When is protected not protected?
24th August 2017
Recently, Radio 4 covered the story of an estate agent who had taken out a Knowhow product at PC World in order to protect the data within his business.
Great! All for that! If only more people were so savvy about data protection and business continuity!
Unfortunately, in this instance, there was not a Happy Ever After.
As the show continues, the story is unveiled. It seems a staff member unwittingly opened an email, and the systems were taken over and the business was held to ransom.
The estate agent wasn’t worried, he had protection from KnowHow. He rang up, and asked for the system to be restored. This is where he ran into trouble. It seemed as though it wasn’t as simple as that. There was a back-up, but the issue was that each file had to be restored individually, it wasn’t possible to restore it all in one go – to set back to where it was before the attack. The consumer was furious. Just what exactly had he paid for? Why wasn’t it as simple as flicking a switch and restoring the systems as they were before?
KnowHow says it has done nothing wrong. And the estate agent was left manually uploading 100,000 files.
But who was in the wrong?
From the facts that were revealed, I would say that no-one was in the wrong. What happened here was a case of miscommunication and misunderstanding.
The product being sold is a perfectly valid product. But it just wasn’t suitable for the estate agent’s needs. However, he probably should have realised that paying 60 odd pounds for an off-the-shelf product probably wasn’t going to give him the level of protection that he needed.
Yes, it would protect his data to some extent, but what he really wanted was something which would mean a complete restoration of his systems in the case of a data breach. And this product wasn’t going to do that.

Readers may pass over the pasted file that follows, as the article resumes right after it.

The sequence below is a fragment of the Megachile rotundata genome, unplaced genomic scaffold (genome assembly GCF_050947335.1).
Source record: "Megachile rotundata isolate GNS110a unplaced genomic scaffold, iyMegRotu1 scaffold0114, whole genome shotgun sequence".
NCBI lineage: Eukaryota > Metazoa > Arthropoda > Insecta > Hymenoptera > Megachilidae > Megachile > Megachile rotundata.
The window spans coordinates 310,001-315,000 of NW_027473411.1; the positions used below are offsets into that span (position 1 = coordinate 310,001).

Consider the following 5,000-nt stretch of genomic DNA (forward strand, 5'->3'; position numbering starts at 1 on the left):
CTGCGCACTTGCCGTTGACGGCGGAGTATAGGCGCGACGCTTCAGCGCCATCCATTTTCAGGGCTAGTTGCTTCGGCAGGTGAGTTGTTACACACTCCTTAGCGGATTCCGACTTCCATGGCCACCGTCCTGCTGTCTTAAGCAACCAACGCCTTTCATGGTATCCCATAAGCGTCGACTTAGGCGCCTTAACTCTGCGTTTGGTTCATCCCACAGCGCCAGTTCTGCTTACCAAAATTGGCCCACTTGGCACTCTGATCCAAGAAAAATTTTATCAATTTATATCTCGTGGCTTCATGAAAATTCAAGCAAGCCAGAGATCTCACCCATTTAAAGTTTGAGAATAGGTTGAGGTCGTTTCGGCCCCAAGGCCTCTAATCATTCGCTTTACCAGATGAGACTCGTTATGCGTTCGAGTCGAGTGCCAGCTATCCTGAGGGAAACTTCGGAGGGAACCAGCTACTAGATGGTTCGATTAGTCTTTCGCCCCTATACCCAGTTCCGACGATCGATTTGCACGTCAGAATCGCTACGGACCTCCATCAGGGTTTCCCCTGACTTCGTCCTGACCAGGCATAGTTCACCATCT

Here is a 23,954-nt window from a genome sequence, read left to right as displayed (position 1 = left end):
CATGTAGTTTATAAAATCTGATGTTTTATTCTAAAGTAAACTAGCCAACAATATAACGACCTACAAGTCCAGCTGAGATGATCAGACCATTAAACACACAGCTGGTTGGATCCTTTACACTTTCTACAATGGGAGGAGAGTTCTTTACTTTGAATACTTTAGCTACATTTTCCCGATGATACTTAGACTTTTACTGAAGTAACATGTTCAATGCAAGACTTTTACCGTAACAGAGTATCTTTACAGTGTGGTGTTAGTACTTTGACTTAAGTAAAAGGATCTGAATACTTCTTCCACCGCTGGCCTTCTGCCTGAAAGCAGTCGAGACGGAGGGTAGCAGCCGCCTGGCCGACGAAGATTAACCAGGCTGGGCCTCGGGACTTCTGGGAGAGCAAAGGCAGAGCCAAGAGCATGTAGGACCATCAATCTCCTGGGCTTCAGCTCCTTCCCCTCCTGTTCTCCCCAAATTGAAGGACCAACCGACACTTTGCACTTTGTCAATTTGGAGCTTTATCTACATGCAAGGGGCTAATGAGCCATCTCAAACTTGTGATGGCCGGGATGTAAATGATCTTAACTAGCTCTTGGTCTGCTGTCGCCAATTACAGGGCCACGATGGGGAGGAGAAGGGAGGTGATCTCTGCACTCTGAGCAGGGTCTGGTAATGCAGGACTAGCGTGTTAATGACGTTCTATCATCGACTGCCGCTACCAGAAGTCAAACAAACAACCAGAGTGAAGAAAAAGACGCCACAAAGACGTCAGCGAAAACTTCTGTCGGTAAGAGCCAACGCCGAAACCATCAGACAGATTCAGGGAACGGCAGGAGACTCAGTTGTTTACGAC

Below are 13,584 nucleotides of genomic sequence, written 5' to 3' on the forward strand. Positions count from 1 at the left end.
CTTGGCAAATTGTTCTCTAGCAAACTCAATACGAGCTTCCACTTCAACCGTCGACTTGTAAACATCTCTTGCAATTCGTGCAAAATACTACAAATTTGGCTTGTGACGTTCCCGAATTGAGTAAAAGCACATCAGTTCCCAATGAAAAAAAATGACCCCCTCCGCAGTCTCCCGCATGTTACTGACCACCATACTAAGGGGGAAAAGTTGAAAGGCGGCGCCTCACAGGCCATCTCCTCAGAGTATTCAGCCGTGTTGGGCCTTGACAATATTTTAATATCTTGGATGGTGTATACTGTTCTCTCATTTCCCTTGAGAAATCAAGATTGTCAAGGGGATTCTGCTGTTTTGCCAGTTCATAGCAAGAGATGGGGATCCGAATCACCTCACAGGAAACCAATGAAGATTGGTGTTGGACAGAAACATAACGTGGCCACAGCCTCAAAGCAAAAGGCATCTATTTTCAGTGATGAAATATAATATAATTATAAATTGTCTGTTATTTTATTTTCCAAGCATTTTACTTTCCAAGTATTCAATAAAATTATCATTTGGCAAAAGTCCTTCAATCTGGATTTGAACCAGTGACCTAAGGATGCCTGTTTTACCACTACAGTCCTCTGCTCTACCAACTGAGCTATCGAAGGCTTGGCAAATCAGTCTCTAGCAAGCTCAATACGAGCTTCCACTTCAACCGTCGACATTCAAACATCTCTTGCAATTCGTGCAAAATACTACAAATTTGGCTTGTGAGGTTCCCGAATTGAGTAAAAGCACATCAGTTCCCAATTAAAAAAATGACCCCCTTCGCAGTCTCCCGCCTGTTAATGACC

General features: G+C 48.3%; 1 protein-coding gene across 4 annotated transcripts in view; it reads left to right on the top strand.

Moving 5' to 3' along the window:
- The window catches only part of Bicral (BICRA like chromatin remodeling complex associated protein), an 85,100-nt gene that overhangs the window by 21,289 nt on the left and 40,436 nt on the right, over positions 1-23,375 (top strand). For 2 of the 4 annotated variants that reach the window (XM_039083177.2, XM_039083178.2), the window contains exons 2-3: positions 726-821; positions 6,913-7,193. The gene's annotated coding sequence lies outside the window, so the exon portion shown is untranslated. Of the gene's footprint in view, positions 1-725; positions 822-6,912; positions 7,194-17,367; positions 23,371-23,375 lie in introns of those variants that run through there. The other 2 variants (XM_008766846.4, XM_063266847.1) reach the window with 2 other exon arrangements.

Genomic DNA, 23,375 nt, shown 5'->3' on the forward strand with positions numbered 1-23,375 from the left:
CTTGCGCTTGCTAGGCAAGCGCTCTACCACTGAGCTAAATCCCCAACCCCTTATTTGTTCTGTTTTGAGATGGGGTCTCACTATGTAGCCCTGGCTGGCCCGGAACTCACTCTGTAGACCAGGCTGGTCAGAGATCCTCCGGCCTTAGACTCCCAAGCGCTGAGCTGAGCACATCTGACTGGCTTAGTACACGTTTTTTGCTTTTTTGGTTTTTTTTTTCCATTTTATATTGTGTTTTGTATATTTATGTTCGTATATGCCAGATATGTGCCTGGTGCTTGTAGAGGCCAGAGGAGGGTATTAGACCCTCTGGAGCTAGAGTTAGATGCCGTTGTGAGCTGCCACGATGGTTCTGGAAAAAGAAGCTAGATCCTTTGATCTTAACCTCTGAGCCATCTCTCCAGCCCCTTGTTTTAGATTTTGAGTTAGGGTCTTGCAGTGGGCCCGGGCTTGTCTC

Likewise, the staff member at PC World probably didn’t have a complete grasp of exactly what the customer needed, after all, they aren’t typically cyber security experts. They can only offer what’s available, and in this instance, the product was ok for the price, but not what the consumer was expecting.
So there are lessons to be learned on both sides. The key here is not to remain unprotected because you are worried that your files are going to be lost in the event of a security breach, but to ensure you have the right level of protection in place.
Think of it like an insurance policy.
You need to know what’s covered, what’s not, what exclusions there are in place, and whether the cover is right for you. The same is true for any data protection product or service you take out.
And the old adage is true here, you get what you pay for. If you are picking up a product for £50-60, then the chances are that it’s not going to give you the comprehensive service you need if you are a business owner, but might be ok for your home computer.
So what should you do to help you through the maze? What do you need to look out for? We get that it can be a minefield, so we’ve produced a guide which will help.
Ten questions you need to ask a cloud service provider before purchasing their product or service. Questions like, what data is being backed up? How will the data be restored? Where is the data kept?
All with an explanation as to what you want to hear in response, and how you know that the provider you’ve picked is the right one for you.
So don’t make the same mistakes this poor estate agent did. Get properly protected with our Guide to Choosing a Cloud Service Provider.
To get hold of the guide, then you need to is email us at email@example.com
And of course, we’re more than happy to answer the questions on the guide ourselves! To give us an interview, just reply to this email, and we’ll set something up at your convenience.
Oh, and give you a no obligation free trial too. We’re good like that.